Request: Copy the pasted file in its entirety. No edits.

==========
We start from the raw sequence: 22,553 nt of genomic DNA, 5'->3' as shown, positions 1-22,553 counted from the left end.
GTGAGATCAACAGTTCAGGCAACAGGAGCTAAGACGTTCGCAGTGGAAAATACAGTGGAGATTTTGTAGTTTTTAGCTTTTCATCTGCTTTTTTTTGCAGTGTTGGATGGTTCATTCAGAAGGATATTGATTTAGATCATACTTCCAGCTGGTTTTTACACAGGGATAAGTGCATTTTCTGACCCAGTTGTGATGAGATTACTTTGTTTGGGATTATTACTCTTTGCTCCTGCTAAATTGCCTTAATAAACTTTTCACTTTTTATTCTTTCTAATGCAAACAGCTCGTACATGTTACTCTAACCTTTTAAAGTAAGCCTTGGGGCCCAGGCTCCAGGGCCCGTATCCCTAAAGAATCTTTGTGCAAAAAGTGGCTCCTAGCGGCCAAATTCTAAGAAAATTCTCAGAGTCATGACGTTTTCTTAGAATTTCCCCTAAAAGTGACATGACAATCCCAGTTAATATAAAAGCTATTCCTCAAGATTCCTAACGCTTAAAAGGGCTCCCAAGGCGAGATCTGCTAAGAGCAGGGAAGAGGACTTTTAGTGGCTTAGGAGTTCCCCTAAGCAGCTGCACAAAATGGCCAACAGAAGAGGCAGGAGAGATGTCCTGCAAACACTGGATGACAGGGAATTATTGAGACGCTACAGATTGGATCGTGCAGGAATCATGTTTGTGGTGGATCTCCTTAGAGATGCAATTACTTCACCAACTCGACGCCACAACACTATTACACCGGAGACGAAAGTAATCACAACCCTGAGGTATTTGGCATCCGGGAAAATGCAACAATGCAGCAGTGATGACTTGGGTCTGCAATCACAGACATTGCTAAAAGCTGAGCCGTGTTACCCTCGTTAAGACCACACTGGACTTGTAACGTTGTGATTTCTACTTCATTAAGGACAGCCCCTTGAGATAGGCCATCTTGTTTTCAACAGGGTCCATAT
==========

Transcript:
We start from the raw sequence: 22,553 nt of genomic DNA, 5'->3' as shown, positions 1-22,553 counted from the left end.
GTGAGATCAACAGTTCAGGCAACAGGAGCTAAGACGTTCGCAGTGGAAAATACAGTGGAGATTTTGTAGTTTTTAGCTTTTCATCTGCTTTTTTTTGCAGTGTTGGATGGTTCATTCAGAAGGATATTGATTTAGATCATACTTCCAGCTGGTTTTTACACAGGGATAAGTGCATTTTCTGACCCAGTTGTGATGAGATTACTTTGTTTGGGATTATTACTCTTTGCTCCTGCTAAATTGCCTTAATAAACTTTTCACTTTTTATTCTTTCTAATGCAAACAGCTCGTACATGTTACTCTAACCTTTTAAAGTAAGCCTTGGGGCCCAGGCTCCAGGGCCCGTATCCCTAAAGAATCTTTGTGCAAAAAGTGGCTCCTAGCGGCCAAATTCTAAGAAAATTCTCAGAGTCATGACGTTTTCTTAGAATTTCCCCTAAAAGTGACATGACAATCCCAGTTAATATAAAAGCTATTCCTCAAGATTCCTAACGCTTAAAAGGGCTCCCAAGGCGAGATCTGCTAAGAGCAGGGAAGAGGACTTTTAGTGGCTTAGGAGTTCCCCTAAGCAGCTGCACAAAATGGCCAACAGAAGAGGCAGGAGAGATGTCCTGCAAACACTGGATGACAGGGAATTATTGAGACGCTACAGATTGGATCGTGCAGGAATCATGTTTGTGGTGGATCTCCTTAGAGATGCAATTACTTCACCAACTCGACGCCACAACACTATTACACCGGAGACGAAAGTAATCACAACCCTGAGGTATTTGGCATCCGGGAAAATGCAACAATGCAGCAGTGATGACTTGGGTCTGCAATCACAGACATTGCTAAAAGCTGAGCCGTGTTACCCTCGTTAAGACCACACTGGACTTGTAACGTTGTGATTTCTACTTCATTAAGGACAGCCCCTTGAGATAGGCCATCTTGTTTTCAACAGGGTCCATAT